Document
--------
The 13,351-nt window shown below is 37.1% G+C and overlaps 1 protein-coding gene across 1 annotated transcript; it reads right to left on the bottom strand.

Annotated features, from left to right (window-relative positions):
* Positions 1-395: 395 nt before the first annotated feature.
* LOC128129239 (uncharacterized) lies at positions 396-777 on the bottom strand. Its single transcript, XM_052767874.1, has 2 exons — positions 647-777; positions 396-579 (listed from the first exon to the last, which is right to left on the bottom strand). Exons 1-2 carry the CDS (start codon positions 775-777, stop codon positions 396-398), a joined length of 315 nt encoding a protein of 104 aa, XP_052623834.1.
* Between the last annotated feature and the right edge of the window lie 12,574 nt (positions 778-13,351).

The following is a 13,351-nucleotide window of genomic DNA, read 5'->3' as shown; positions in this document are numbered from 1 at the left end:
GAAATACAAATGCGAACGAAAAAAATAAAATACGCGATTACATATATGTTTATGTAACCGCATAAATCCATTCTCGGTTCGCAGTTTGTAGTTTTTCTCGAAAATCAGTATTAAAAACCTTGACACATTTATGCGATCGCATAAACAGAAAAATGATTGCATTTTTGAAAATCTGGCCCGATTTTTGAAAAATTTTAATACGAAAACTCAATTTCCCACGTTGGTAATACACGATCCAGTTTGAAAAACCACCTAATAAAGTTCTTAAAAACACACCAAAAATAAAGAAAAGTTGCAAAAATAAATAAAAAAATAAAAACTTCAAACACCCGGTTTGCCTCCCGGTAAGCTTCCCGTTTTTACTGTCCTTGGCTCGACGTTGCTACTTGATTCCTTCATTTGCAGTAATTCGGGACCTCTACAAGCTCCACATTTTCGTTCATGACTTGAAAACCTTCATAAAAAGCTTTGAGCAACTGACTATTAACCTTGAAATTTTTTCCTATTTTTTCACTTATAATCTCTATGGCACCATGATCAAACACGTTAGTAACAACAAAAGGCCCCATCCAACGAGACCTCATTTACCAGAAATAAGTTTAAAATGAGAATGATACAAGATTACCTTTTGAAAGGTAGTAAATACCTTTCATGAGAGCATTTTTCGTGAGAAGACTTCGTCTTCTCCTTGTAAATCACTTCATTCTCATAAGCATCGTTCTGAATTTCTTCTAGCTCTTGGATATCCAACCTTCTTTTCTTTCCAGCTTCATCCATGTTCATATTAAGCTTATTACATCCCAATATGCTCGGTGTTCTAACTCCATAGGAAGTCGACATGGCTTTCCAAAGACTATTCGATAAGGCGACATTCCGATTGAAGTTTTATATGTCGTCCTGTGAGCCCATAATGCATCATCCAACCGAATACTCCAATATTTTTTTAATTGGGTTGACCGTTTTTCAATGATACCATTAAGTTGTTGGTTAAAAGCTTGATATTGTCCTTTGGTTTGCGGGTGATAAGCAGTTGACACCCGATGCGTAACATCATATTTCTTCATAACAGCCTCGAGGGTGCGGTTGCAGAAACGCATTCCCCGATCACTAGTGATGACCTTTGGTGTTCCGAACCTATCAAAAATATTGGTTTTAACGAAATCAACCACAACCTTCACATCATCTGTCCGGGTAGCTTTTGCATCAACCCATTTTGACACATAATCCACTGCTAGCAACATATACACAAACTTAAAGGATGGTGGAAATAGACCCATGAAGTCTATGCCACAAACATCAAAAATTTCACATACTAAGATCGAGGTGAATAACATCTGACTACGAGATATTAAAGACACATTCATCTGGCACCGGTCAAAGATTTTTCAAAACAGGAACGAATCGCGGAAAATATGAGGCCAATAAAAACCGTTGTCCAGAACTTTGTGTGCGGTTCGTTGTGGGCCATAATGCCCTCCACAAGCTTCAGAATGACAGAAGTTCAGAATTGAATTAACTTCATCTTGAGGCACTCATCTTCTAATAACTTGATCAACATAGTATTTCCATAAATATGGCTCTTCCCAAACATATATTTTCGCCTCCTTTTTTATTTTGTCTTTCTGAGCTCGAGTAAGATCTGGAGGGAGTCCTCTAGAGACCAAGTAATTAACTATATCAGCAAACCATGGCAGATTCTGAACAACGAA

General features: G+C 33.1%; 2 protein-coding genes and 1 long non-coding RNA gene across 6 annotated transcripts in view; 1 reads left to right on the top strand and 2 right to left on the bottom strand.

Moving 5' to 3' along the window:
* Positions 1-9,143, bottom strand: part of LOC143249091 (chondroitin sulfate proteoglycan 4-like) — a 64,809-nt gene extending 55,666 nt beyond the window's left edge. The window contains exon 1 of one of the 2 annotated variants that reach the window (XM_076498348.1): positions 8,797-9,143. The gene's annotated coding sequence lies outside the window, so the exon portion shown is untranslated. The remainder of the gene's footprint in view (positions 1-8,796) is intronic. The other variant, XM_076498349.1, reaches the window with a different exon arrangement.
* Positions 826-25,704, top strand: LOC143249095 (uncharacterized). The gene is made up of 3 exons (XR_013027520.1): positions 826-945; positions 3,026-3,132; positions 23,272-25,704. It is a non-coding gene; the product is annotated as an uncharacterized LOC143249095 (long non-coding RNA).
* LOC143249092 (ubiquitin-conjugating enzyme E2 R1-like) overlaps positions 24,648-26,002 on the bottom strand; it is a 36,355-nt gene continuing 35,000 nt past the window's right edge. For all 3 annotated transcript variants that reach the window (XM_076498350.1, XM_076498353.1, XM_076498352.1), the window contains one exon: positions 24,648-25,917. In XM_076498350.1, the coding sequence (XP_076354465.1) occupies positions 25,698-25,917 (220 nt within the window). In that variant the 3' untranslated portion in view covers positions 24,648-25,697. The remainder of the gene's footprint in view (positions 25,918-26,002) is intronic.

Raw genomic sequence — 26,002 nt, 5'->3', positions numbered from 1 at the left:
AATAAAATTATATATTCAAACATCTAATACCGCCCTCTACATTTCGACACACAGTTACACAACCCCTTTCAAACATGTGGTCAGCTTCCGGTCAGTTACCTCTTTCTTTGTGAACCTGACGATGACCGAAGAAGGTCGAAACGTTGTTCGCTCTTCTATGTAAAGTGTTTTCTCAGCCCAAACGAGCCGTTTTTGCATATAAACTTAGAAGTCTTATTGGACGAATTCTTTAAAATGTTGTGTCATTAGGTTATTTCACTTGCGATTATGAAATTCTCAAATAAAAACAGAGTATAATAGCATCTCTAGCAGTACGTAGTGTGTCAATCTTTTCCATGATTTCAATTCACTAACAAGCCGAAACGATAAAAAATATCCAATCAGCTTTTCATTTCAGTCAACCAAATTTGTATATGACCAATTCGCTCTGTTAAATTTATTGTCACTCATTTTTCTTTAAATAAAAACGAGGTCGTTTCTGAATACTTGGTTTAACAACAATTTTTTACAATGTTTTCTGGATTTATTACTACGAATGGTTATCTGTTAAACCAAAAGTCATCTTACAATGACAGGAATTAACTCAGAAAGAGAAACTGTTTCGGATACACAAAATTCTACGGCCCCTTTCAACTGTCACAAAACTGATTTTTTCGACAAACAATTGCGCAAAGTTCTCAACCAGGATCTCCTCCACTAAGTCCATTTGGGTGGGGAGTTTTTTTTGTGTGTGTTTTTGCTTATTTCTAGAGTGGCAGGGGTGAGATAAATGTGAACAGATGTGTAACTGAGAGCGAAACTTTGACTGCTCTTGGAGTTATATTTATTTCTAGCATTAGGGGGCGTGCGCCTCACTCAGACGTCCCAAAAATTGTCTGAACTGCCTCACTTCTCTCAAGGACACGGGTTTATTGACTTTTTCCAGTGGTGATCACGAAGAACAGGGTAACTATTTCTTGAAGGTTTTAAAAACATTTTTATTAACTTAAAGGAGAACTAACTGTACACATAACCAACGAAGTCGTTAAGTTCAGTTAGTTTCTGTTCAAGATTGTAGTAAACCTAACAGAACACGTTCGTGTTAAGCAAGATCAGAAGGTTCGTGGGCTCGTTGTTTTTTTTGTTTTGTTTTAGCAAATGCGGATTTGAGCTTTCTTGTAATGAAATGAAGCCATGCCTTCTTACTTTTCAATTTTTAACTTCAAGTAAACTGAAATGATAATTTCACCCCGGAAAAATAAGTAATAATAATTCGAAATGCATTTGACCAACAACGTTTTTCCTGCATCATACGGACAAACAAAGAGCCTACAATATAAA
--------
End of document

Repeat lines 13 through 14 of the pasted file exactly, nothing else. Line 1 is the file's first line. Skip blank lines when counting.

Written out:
Raw genomic sequence — 26,002 nt, 5'->3', positions numbered from 1 at the left:
AATAAAATTATATATTCAAACATCTAATACCGCCCTCTACATTTCGACACACAGTTACACAACCCCTTTCAAACATGTGGTCAGCTTCCGGTCAGTTACCTCTTTCTTTGTGAACCTGACGATGACCGAAGAAGGTCGAAACGTTGTTCGCTCTTCTATGTAAAGTGTTTTCTCAGCCCAAACGAGCCGTTTTTGCATATAAACTTAGAAGTCTTATTGGACGAATTCTTTAAAATGTTGTGTCATTAGGTTATTTCACTTGCGATTATGAAATTCTCAAATAAAAACAGAGTATAATAGCATCTCTAGCAGTACGTAGTGTGTCAATCTTTTCCATGATTTCAATTCACTAACAAGCCGAAACGATAAAAAATATCCAATCAGCTTTTCATTTCAGTCAACCAAATTTGTATATGACCAATTCGCTCTGTTAAATTTATTGTCACTCATTTTTCTTTAAATAAAAACGAGGTCGTTTCTGAATACTTGGTTTAACAACAATTTTTTACAATGTTTTCTGGATTTATTACTACGAATGGTTATCTGTTAAACCAAAAGTCATCTTACAATGACAGGAATTAACTCAGAAAGAGAAACTGTTTCGGATACACAAAATTCTACGGCCCCTTTCAACTGTCACAAAACTGATTTTTTCGACAAACAATTGCGCAAAGTTCTCAACCAGGATCTCCTCCACTAAGTCCATTTGGGTGGGGAGTTTTTTTTGTGTGTGTTTTTGCTTATTTCTAGAGTGGCAGGGGTGAGATAAATGTGAACAGATGTGTAACTGAGAGCGAAACTTTGACTGCTCTTGGAGTTATATTTATTTCTAGCATTAGGGGGCGTGCGCCTCACTCAGACGTCCCAAAAATTGTCTGAACTGCCTCACTTCTCTCAAGGACACGGGTTTATTGACTTTTTCCAGTGGTGATCACGAAGAACAGGGTAACTATTTCTTGAAGGTTTTAAAAACATTTTTATTAACTTAAAGGAGAACTAACTGTACACATAACCAACGAAGTCGTTAAGTTCAGTTAGTTTCTGTTCAAGATTGTAGTAAACCTAACAGAACACGTTCGTGTTAAGCAAGATCAGAAGGTTCGTGGGCTCGTTGTTTTTTTTGTTTTGTTTTAGCAAATGCGGATTTGAGCTTTCTTGTAATGAAATGAAGCCATGCCTTCTTACTTTTCAATTTTTAACTTCAAGTAAACTGAAATGATAATTTCACCCCGGAAAAATAAGTAATAATAATTCGAAATGCATTTGACCAACAACGTTTTTCCTGCATCATACGGACAAACAAAGAGCCTACAATATAAA